Gone are the days when we would flash our credit cards to pay for goods, or so it seems, because we're finding it much healthier for family budgets to pay in hard cash.
The latest report from the British Retail Consortium (BRC) indicates that when it comes to shopping, customers are increasingly abandoning debit and credit cards in favour of coins and notes as a way of keeping an eye on their spending.
In 2011 more than half of retail transactions (58%) were made in cash - a figure which has increased from 55% in 2010 family budgets.
But the findings also showed that the total average value of a shopping basket dropped by £2.48 compared with previous years to £10.45. This is because more people in Britain are keeping a tight rein on their household spending as a result of the economic downturn, said the BRC.
A further 29% of transactions were made using debit cards in 2011, a figure which has tumbled from 34%. The figure for credit cards is lower, at a tenth (11%) of transactions.
How do cash transactions affect retailers?
Shop owners and managers are likely to welcome the news that we're using our cards less, because banks are charging "unjustifiably" expensive amounts for handling payments made with debit or credit cards, according to the BRC. As a result, it has urged the Office of Fair Trading (OFT) to step in.
Research from the Cost of Payment Collection Survey discovered that accepting cash instead of cards at the till is estimated to be 24 times less costly for retailers.
For them, processing a customer's payment by credit card will set them back 36.2p, while a debit card transaction will cost 9.6p. Compare those with the cost of carrying and banking cash - at 1.5p - and you can see why they might prefer cash transactions.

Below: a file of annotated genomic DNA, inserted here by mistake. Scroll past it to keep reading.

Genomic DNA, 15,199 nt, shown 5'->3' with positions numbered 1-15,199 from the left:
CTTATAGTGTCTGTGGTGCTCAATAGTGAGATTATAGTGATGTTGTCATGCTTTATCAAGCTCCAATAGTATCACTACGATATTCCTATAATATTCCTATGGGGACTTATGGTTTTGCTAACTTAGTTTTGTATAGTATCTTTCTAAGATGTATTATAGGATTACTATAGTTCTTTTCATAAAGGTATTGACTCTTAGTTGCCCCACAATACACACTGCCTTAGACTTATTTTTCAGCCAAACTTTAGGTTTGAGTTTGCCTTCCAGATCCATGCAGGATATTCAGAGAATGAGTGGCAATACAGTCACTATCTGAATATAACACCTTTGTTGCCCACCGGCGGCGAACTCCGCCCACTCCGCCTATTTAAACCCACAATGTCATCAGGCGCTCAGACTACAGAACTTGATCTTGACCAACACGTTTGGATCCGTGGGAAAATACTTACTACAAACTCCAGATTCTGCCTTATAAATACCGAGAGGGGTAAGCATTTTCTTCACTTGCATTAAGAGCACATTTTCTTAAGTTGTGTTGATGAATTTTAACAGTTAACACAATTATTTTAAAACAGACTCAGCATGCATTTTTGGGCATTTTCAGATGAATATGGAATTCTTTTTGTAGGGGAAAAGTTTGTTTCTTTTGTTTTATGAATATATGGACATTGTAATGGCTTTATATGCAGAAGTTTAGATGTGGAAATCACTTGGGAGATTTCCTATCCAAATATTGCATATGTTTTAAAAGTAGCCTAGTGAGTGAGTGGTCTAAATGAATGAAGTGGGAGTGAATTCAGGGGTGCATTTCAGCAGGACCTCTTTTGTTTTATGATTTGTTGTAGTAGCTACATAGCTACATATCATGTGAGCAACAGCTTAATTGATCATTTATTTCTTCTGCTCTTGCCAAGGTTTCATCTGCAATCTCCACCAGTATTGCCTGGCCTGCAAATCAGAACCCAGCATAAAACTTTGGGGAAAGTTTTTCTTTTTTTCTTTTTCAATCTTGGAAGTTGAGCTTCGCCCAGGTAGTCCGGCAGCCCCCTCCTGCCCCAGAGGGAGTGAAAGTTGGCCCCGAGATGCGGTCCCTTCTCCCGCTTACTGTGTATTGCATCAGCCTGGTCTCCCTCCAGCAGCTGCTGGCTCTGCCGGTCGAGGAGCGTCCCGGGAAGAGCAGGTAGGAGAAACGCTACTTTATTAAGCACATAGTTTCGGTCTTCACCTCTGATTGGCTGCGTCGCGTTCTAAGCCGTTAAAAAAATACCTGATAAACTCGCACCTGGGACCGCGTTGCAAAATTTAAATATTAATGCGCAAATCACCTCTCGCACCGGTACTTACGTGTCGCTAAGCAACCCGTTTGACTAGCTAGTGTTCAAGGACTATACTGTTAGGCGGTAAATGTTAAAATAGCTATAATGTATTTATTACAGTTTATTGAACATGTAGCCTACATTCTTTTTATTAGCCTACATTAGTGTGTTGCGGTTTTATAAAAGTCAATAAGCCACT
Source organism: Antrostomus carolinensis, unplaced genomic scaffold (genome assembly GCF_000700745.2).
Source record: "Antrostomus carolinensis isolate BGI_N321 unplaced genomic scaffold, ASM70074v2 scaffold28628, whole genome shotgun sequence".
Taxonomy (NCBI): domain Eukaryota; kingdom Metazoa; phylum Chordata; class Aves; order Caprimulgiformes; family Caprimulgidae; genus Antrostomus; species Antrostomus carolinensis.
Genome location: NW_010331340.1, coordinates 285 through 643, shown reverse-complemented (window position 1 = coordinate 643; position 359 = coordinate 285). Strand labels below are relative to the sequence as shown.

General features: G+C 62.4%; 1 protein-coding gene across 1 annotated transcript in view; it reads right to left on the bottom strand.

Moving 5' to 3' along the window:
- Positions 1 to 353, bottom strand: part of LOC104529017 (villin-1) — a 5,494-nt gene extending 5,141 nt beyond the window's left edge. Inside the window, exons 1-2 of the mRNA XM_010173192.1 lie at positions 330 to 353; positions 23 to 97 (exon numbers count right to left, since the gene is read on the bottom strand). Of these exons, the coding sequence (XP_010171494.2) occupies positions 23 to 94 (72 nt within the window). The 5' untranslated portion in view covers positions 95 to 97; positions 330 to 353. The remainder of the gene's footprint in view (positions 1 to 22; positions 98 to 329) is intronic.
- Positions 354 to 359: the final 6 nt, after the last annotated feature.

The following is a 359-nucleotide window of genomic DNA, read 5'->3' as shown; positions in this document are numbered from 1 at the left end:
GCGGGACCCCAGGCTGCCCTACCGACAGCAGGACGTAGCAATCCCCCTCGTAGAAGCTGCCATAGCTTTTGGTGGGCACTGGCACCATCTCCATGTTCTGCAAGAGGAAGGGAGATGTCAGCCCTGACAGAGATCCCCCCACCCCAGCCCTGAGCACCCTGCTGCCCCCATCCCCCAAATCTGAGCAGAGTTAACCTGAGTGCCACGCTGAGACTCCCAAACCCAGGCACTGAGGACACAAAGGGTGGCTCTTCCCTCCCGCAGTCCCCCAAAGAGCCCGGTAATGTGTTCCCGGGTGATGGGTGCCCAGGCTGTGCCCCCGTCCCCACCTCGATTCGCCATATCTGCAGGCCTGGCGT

Busy parents can benefit from paying in cash
Retailers aren't the only ones who benefit from cash transactions - we do too! Paying for our family's necessities in pound notes and coins could be another way of helping us to manage our incomes and outgoing expenditure.
If you're yet to employ a strategy to limit your household's spending, drawing up a budget is known to help people have more control of their money.
In the research, people who were questioned said paying for items in cash "helps them manage their money and prevents them spending money they haven't got".
Not only that, but the study found that cash is the fastest way to pay - which is perfect for busy mums and dads on the go! It takes 27 seconds on average to use cash, in contrast to 36 seconds on average when a credit or debit card is used.
Tom Ironside, BRC director of business and regulation, said: "Customers have less money. They're buying things only as and when they need them, shopping more often but spending less each time, and they're more likely to be paying with cash."